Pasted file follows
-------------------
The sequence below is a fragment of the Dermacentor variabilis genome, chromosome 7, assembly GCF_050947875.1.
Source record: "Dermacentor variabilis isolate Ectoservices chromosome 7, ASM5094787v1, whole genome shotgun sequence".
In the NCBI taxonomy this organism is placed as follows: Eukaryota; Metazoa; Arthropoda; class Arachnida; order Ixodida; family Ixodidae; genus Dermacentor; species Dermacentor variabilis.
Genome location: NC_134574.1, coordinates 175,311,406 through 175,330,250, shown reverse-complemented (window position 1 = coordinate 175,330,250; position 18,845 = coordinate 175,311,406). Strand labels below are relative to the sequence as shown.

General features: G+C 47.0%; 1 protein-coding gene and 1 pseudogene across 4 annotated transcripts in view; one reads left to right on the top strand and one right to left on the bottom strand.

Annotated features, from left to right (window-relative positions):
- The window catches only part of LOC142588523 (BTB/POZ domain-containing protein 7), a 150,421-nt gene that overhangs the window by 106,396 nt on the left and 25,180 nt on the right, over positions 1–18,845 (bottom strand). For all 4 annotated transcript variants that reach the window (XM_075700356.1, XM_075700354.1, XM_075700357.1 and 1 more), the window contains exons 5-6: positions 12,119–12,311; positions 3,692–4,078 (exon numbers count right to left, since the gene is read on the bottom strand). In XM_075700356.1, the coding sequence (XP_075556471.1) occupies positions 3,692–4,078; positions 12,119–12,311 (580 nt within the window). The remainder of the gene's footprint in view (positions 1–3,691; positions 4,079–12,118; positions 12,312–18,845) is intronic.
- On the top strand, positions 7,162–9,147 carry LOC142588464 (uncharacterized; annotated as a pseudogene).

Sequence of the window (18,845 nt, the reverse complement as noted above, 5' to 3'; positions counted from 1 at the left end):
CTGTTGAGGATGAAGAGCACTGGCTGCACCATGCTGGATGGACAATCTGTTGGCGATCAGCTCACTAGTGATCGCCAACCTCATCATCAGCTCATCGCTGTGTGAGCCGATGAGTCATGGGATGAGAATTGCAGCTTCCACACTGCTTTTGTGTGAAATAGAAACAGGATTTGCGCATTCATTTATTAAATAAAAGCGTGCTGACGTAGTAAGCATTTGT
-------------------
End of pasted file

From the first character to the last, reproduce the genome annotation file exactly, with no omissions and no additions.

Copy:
The sequence below is a fragment of the Dermacentor variabilis genome, chromosome 7, assembly GCF_050947875.1.
Source record: "Dermacentor variabilis isolate Ectoservices chromosome 7, ASM5094787v1, whole genome shotgun sequence".
In the NCBI taxonomy this organism is placed as follows: Eukaryota; Metazoa; Arthropoda; class Arachnida; order Ixodida; family Ixodidae; genus Dermacentor; species Dermacentor variabilis.
Genome location: NC_134574.1, coordinates 175,311,406 through 175,330,250, shown reverse-complemented (window position 1 = coordinate 175,330,250; position 18,845 = coordinate 175,311,406). Strand labels below are relative to the sequence as shown.

General features: G+C 47.0%; 1 protein-coding gene and 1 pseudogene across 4 annotated transcripts in view; one reads left to right on the top strand and one right to left on the bottom strand.

Annotated features, from left to right (window-relative positions):
- The window catches only part of LOC142588523 (BTB/POZ domain-containing protein 7), a 150,421-nt gene that overhangs the window by 106,396 nt on the left and 25,180 nt on the right, over positions 1–18,845 (bottom strand). For all 4 annotated transcript variants that reach the window (XM_075700356.1, XM_075700354.1, XM_075700357.1 and 1 more), the window contains exons 5-6: positions 12,119–12,311; positions 3,692–4,078 (exon numbers count right to left, since the gene is read on the bottom strand). In XM_075700356.1, the coding sequence (XP_075556471.1) occupies positions 3,692–4,078; positions 12,119–12,311 (580 nt within the window). The remainder of the gene's footprint in view (positions 1–3,691; positions 4,079–12,118; positions 12,312–18,845) is intronic.
- On the top strand, positions 7,162–9,147 carry LOC142588464 (uncharacterized; annotated as a pseudogene).

Sequence of the window (18,845 nt, the reverse complement as noted above, 5' to 3'; positions counted from 1 at the left end):
CTGTTGAGGATGAAGAGCACTGGCTGCACCATGCTGGATGGACAATCTGTTGGCGATCAGCTCACTAGTGATCGCCAACCTCATCATCAGCTCATCGCTGTGTGAGCCGATGAGTCATGGGATGAGAATTGCAGCTTCCACACTGCTTTTGTGTGAAATAGAAACAGGATTTGCGCATTCATTTATTAAATAAAAGCGTGCTGACGTAGTAAGCATTTGT